Gillian Welch and Dave Rawlings | 9.3.11

"A friend called us because they heard this song on the radio, which rarely happens and it kind of scared us, if you know what I mean."



 As the raucous audience slowly quieted to a dull roar, someone hollered "I love you!" from the seated crowd. As if in collusion, another cat call rang out almost immediately, this time from the back corner of the balcony "I love you more!" The Appalachian-folk powerhouse Gillian Welch and David Rawlings had certainly earned the adulation, performing with a captivating authority and touching intimacy from the moment they went onstage. The two embodied a rustic America of centuries past, as Welch dawned a denim sun dress and Rawlings dressed in a gray suit, bolo tie and tan cowboy hat. Welch smirked modestly and quipped "Now, now, this isn’t a competition." 
The duo then quietly rolled into the next song the way they started every song; leaning back from the microphones, the two kept time with a few stomps of their boots and sang a few bars to each other in a whispered breath. Then they approached the microphones and began in unison. 
Each song seemed to build to an escalatingly more impressive display of dexterity as Rawlings would break out into a lightning-quick solo littered with soulful twists and acrobatic pepperings of arpeggios that would make any aspiring guitar-nut jealous. His guitar was a closed-body acoustic body with f-holes instead of a normal round sound hole in the center. Its reddish-brown sunburst body made a dark, almost tinny sound compared to Welch’s and served as a perfect compliment. Where Welch’s guitar was deeper and strummed, Rawlings’ cut through during the teeth-gritting solos but managed to fade into the background when her voice came in.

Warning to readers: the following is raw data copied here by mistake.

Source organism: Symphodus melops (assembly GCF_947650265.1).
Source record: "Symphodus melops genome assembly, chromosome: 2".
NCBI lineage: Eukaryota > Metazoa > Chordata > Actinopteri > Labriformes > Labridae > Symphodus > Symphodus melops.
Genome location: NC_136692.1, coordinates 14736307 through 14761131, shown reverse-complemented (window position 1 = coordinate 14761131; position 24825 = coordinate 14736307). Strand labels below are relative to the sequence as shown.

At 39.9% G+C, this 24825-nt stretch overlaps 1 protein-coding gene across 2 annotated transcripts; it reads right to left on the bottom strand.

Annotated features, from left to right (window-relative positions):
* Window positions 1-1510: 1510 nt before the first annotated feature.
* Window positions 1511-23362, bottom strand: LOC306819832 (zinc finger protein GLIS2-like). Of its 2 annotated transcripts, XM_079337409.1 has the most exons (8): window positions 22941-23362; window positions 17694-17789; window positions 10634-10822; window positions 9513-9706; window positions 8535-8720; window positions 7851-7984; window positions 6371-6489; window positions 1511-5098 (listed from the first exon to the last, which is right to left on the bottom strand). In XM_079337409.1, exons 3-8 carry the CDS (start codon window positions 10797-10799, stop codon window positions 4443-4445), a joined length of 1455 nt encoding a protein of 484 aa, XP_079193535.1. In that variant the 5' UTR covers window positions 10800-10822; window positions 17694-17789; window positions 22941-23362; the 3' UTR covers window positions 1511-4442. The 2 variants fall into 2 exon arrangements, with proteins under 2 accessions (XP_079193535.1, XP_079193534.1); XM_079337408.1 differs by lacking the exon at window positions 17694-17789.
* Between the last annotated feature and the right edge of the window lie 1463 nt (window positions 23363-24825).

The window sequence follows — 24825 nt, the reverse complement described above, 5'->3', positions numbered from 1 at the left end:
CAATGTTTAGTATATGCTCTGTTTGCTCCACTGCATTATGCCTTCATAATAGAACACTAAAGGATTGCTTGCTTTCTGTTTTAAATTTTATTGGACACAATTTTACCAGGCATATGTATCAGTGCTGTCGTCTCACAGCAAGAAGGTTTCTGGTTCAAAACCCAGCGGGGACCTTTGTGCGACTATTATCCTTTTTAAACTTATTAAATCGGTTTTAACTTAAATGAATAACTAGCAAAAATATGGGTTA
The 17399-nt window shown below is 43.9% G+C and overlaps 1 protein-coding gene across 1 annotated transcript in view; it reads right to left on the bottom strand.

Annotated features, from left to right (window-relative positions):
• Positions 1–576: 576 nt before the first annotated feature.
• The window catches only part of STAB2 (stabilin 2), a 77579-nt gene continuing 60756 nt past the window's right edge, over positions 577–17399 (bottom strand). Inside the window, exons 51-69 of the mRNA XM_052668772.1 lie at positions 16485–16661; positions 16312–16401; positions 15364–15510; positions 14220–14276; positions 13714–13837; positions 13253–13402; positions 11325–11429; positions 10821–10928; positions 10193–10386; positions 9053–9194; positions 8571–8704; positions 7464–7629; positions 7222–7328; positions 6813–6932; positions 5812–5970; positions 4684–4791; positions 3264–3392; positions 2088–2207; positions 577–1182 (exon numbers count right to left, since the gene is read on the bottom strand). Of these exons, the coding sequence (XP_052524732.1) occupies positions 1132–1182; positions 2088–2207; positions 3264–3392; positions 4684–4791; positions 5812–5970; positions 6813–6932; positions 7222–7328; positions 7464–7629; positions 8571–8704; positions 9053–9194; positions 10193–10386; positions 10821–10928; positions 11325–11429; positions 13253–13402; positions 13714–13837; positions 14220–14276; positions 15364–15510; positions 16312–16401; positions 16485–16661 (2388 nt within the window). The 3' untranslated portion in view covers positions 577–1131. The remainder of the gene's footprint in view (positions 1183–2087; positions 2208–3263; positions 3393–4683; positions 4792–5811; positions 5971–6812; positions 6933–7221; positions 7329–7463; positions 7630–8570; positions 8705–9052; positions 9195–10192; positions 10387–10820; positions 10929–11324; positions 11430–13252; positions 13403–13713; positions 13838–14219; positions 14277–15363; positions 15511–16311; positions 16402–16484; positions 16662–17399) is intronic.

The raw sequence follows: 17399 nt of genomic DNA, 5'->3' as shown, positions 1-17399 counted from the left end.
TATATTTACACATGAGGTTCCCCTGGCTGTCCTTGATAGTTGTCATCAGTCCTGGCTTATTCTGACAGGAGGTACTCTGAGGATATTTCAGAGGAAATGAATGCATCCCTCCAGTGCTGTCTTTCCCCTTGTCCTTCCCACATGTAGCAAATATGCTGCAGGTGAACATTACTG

Equally impressive were the vocal performances throughout the night. Welch’s smokey, southern drawl was perfectly supported by the light breathy tones of Rawlings. During the team’s second set, a "wardrobe malfunction" thrust Rawlings in the lime-light. After shyly prefacing the song with "I’m not much of a solo performer," he filled time with an extended version of "Big Rock Candy Mountain." The two even switched roles soon thereafter and sang a plucky upbeat song of Rawlings’ creation, "Sweet Tooth." 
Welch seemed very at-ease onstage, chatting in between songs with the audience and telling a few stories. "We realized something kind of strange last month. We realized that we’ve written a holiday song. That’s if you count the day Elvis died." Welch broke her gleaning smile into a sideways smirk, then went on, "A friend called us because they heard this song on the radio, which rarely happens and it kind of scared us, if you know what I mean." Scattered whoops from the audience erupted in anticipation of one of their most popular songs, "Elvis Presley Blues." 
Perhaps one of the most well-received songs of the night, "Elvis Presley Blues" showcased everything the group does best. Welch’s soulful vocals crooned thoughtful lyrics and Rawlings whispered underneath. The guitars melded into one indistinguishable waterfall of sound, trickling beautiful melodies over a percolating baseline. The jaunty verses collapsed into beautiful choruses where the two voices sank into the beat, and blended into each other. 
The night ended with a sing-along. The audience joined in on the old gospel number "I’ll Fly Away." Welch’s version was made popular in the Cohen brothers film "O’ Brother, Where Art Thou?" (with Allison Kraus). The otherwise quiet crowd sprang up in enthusiasm as Welch clamored, "One more!" which prompted everyone to join in another chorus. 
| Glen Elkins

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